The Texas and Miami Dolphins were in trade talks before the deadline, but the talks eventually stalled, in part due to legal issues unresolved by Watson.

What has changed since the trade was not executed by the trade deadline?

Other than Watson’s legal status, from a footballing perspective, it became difficult for the team to trade their midfield once the season started. Adding an off-season midfielder is one thing when he has time to learn your attack and you can plan around him. It’s another thing to do it in early November.

It also wasn’t clear to any team trading with Watson whether NFL Commissioner Roger Goodell would decide to put him on the exemption list if he tried to play.

Another difference from the Texas perspective is that draft positions are now set. It’s more certain to trade for example the No. 5 or No. 6 pick in 2022 than to risk trading Watson midseason and that greatly affects the selection. For an example of how serious that difference is — even though the Dolphins don’t have their pick in the first round of 2022 — the Texans traded Watson to the Dolphins in early November, before the trade deadline, Miami was 1-7 and in line for top pick. Even without a trade for Watson, the Dolphins have won eight of their last nine matches and finished with the 15th pick. Miami replaced the pick with the Philadelphia Eagles ahead of the 2021 draft.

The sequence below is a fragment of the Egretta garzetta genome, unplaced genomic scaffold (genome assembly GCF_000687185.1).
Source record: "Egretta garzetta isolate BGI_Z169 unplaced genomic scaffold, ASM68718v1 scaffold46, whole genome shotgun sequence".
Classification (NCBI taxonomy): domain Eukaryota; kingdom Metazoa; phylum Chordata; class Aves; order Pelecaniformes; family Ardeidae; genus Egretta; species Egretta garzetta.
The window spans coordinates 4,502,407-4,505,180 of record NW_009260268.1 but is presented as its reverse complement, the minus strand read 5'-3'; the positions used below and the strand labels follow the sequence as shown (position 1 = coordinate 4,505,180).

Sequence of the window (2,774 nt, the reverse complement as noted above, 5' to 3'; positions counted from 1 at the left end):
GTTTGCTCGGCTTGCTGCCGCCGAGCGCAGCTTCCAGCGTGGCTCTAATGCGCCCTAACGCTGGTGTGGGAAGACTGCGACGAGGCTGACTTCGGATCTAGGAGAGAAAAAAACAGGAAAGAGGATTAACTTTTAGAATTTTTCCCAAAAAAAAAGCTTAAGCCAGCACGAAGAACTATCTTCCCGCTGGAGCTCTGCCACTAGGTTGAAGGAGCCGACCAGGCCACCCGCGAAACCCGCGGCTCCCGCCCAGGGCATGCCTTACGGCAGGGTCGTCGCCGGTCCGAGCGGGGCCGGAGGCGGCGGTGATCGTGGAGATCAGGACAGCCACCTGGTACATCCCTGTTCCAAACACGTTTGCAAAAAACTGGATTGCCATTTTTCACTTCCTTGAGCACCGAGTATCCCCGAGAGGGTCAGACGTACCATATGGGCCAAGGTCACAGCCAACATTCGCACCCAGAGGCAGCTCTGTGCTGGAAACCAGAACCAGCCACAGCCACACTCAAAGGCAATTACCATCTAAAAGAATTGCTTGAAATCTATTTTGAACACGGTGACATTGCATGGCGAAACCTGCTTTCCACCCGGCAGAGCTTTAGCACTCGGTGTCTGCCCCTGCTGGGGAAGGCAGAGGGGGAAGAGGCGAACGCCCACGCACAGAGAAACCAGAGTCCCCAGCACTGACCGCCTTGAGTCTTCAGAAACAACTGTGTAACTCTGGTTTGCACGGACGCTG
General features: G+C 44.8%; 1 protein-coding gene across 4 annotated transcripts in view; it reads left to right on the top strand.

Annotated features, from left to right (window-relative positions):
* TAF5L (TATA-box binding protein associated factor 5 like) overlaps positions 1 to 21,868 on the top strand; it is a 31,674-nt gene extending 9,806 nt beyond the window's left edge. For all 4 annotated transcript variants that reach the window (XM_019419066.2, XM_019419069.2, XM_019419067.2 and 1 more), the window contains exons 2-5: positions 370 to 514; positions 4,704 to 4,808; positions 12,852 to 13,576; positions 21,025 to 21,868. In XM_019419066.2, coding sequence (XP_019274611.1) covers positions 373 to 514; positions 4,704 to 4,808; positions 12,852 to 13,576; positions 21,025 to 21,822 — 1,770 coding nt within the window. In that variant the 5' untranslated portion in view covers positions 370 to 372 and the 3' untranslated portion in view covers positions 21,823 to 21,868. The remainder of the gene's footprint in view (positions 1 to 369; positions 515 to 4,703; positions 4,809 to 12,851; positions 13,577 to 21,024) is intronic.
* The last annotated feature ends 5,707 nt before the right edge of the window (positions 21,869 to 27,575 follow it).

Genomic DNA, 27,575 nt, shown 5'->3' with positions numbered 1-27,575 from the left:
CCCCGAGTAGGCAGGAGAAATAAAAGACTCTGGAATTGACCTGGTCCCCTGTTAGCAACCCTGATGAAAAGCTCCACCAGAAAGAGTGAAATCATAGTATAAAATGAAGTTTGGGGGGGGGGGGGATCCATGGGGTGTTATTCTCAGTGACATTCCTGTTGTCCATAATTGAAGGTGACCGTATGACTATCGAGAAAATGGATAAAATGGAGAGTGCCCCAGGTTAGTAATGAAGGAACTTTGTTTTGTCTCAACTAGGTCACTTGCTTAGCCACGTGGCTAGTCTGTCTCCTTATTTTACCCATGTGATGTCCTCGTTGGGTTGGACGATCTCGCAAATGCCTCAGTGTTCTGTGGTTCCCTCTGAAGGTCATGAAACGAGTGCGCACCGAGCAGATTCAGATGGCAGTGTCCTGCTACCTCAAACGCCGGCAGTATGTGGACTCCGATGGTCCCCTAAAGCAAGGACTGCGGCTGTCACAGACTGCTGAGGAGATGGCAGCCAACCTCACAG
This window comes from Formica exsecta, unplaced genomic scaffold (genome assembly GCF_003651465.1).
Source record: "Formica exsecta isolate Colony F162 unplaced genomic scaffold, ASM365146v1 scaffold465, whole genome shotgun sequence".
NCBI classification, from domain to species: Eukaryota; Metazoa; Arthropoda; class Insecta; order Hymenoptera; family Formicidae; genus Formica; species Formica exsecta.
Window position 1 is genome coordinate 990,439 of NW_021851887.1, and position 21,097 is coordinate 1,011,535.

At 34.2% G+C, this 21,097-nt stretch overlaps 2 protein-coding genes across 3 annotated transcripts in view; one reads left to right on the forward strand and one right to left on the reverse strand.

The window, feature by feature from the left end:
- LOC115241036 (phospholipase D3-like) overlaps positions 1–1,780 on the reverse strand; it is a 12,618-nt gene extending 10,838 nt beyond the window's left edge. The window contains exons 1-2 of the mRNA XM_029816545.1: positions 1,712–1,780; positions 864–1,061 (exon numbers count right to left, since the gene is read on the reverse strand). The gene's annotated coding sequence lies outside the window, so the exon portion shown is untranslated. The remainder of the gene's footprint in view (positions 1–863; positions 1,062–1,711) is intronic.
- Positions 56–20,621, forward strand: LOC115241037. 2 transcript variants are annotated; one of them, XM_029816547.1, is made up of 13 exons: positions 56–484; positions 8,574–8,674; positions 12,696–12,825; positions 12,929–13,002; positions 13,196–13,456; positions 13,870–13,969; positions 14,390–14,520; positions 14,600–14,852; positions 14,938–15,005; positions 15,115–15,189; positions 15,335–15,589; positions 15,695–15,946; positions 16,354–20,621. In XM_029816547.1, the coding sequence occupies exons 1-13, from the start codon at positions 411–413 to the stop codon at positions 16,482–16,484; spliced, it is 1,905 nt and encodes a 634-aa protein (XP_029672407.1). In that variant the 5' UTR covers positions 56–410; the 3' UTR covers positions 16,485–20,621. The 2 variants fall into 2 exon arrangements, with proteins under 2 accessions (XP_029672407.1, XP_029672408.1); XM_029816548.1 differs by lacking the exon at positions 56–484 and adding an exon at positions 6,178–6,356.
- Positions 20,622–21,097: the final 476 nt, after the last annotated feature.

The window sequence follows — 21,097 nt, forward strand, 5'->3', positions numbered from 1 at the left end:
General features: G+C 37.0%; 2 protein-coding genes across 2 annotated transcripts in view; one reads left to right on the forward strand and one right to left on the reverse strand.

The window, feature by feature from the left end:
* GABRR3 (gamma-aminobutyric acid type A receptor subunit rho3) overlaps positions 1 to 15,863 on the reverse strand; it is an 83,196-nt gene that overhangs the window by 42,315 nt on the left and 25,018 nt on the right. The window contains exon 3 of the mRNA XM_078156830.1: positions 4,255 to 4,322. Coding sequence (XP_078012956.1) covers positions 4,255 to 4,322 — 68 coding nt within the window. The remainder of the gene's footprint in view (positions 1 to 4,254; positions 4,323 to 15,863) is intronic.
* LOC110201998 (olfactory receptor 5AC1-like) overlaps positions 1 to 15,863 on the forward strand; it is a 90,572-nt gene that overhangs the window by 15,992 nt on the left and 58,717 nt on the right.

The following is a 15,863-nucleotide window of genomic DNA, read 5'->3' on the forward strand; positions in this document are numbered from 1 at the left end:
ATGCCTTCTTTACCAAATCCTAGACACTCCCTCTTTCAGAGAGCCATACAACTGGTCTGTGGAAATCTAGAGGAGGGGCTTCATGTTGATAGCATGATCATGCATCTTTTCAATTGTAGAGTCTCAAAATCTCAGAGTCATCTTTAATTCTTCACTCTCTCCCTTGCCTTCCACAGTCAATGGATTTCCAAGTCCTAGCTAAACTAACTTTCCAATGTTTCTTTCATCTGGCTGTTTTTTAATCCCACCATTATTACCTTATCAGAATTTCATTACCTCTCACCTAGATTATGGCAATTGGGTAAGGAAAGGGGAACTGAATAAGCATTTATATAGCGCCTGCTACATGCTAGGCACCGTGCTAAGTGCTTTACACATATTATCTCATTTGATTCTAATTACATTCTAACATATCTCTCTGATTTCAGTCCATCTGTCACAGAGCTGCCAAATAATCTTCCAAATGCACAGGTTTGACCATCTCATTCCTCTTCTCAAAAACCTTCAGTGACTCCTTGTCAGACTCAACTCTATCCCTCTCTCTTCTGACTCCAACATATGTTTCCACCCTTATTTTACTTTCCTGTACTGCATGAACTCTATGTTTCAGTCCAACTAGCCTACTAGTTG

Watson’s salary has also changed. In 2021, Watson was playing in the final year of his rookie deal, with his base salary being $10.5 million. In 2022, that jumped to $35 million, and in March, his $20 million salary and $17 million on the 2023 roster are fully guaranteed.

Although Texans kept Watson on their roster last season, doing so again in 2022 has become prohibitively expensive. Houston already has $35.4 million in dead money. If Watson stays on the active list again in 2022, that will effectively be $74.4 million in dead money. Watson currently accounts for 27.58% of Houston’s projected cap for 2022.